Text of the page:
What can you find here? Reviews of new and not quite so new Sherlock Holmes novels and collections. Interviews with authors, link to blogs worth following, links to where you can purchase my books and some reviews of my work garnered from Amazon sites. Plus a few scary pics of me and a link to various Lyme Regis videos on YouTube...see what we do here and how....and indeed why!!! Next to the Lyme Regis Video Bar is a Jeremy Brett as Holmes Video Bar and now a Ross K Video Bar. And stories and poems galore in the archives.

Friday 11 December 2015

An Interview with Dan Andriacco

Dan Andriacco discovered Sir Arthur Conan Doyle's original Sherlock Holmes stories at about the age of nine. Not long after, he became acquainted with such greats of the Golden Age of detective fiction as Agatha Christie, Ellery Queen, Rex Stout, John Dickson Carr, Erle Stanley Gardner, and many more. He has been a member of the Tankerville Club, a Cincinnati-based scion society of the Baker Street Irregulars, since 1981. That connection is reflected in many ways in his book Baker Street Beat: An Eclectic Collection of Sherlockian Scribblings. He is also a member of the Illustrious Clients and of the John H. Watson Society.
Andriacco's Sebastian McCabe - Jeff Cody mystery series, set in a small town in Ohio, is very much in the tradition of his Golden Age favorites.
Andriacco, known to friends as "Doctor Dan," holds a Doctor of Ministry degree from Columbia Theological Seminary in Georgia. He was born in 1952 in Cincinnati, Ohio, where he lives with his wife, Ann. They have three adult children and five grandchildren.     

How did your first book come about? Why, what and when?
My first published book in the Sherlockian field was Baker Street Beat. At some point I realized that I had written a lot about Holmes over the years. I assembled them into a book of essays, radio plays, and short stories just to have them all in one place. I planned to self-publish but I couldn't figure out how to do it. Then Joel Senter of Classic Specialties told me about MX Publishing. Amazingly, the book was in print just a few months after I sent Steve Emecz the manuscript. That was in 2011. I've had two books a year published ever since.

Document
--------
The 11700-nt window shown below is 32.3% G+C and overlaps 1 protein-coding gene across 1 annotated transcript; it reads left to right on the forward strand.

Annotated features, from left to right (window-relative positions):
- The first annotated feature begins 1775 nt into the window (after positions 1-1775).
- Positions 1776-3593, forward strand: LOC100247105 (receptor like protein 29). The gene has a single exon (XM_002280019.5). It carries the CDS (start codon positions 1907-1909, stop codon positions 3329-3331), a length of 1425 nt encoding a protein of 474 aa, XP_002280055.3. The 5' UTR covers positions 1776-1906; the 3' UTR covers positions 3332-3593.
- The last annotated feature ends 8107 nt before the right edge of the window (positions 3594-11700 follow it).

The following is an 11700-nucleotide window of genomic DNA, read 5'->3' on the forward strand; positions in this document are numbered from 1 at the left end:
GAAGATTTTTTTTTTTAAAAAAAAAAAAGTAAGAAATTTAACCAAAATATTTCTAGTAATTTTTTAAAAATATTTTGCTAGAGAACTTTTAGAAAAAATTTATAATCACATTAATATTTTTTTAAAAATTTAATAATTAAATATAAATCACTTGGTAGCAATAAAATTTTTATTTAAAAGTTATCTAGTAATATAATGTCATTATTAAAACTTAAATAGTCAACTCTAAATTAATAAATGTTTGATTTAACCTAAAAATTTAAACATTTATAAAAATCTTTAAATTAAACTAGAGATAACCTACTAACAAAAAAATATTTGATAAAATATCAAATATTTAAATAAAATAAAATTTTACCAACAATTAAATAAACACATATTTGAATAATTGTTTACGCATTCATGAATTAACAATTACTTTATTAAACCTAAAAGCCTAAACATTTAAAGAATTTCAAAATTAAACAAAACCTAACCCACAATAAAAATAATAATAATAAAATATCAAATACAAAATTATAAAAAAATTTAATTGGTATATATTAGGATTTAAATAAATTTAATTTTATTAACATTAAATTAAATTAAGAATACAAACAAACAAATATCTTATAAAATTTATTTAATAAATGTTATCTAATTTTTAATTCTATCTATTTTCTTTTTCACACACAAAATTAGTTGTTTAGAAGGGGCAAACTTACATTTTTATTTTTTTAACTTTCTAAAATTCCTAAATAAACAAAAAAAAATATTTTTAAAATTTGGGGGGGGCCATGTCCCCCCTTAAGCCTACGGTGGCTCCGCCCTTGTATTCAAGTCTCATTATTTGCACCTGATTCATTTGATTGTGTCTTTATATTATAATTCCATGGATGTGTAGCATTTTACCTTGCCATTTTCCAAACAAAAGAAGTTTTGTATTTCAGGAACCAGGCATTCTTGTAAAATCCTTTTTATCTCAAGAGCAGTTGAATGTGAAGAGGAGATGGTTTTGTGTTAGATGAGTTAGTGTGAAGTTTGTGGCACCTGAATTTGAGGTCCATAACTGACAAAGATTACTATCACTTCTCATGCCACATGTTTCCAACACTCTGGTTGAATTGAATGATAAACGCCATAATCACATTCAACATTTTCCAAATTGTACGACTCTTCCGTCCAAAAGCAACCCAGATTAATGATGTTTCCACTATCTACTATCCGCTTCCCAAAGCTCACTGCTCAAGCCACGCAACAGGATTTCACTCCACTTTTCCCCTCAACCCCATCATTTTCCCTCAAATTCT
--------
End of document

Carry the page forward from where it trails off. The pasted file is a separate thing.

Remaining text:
Your McCabe-Cody series of mysteries go from strength to strength. Did the idea come to you fully-formed?
Thanks! I think I started with wanting to have a "Watson" that had a built-in conflict with the amateur sleuth protagonist for the sake of dramatic tension and also for comedy. So I came up with the idea of a small Catholic college public relations director hose best friend and brother-in-law was a professor who created PR problems for the college. It didn't work out exactly that way because there isn't really that much tension between Jeff and Mac, but that's how I originally saw them.

And was it a conscious decision to have the Holmesian themes?
To some degree, the Holmesian element is automatic. It's just so much a part of me that it comes out in all my mystery writing. But my publisher specializes in Sherlock Holmes so some of it is put in with malice aforethought. The second book in McCabe-Cody series, Holmes Sweet Holmes, originally had a different title and the Holmes element wasn't nearly as strong. I wrote the first version many years before it was rewritten and published.